The FBI and other law enforcement agencies arrested 14 people in Washington State suspected in connection with "commercially exploiting children and/or adults and related crimes" over the weekend.
This year’s Operation Cross Country—the largest to date—involved 55 FBI field offices and 74 FBI-led Child Exploitation Task Forces throughout the country composed of more than 400 law enforcement agencies. Hundreds of law enforcement officials took part in sting operations in hotels, casinos, truck stops, and other areas frequented by pimps, prostitutes, and their customers. The youngest recovered U.S. victim was 13 years old.
All of the recovered U.S. minors were offered services by victim specialists who are part of the FBI’s Office for Victim Assistance. More than 100 victim specialists provided on-scene services that included crisis intervention as well as resources for basic needs such as food, clothing, shelter, and medical attention.
Among the 82 juveniles recovered in the U.S. were two sisters in Milwaukee, ages 16 and 17, who told authorities that their mother was their pimp. The girls said their mother also rented out their brother’s room to a man who was a registered sex offender.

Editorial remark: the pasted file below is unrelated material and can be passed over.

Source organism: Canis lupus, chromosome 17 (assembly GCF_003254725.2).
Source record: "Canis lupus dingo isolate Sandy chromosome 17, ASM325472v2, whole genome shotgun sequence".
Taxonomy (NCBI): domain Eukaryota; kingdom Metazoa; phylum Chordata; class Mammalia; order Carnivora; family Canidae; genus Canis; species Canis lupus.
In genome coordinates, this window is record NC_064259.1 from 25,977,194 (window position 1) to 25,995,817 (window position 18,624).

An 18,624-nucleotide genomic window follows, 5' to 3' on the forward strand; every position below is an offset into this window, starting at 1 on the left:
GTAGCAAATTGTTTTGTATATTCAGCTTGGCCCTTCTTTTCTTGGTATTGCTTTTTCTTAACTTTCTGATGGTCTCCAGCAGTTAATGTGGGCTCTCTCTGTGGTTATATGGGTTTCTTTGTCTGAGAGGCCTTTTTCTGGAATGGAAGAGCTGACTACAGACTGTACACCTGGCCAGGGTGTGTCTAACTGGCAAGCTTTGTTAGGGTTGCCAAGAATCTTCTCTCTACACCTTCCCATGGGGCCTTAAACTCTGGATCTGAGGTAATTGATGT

It goes without saying that no one, including sex worker advocates, wants minors (or anyone) to be abused in the sex trade. It's worth noting, though, that the world of sex work is a lot bigger—and a lot more complex—than projects like the FBI's "Innocence Lost" initiative depict.
Local sex workers and international organizations like Amnesty International say that decriminalizing sex work, and allowing sex workers to exercise their labor rights, would help prevent exploitation, rape, and other abuses, including abuses of minors. Law enforcement agencies, on the other hand, claim that periodic crackdowns on the sex trade and shutting down websites that sex workers use to vet clients will protect sex workers and minors from being exploited. One side is clearly being heard in the formal halls of power. The other, not so much.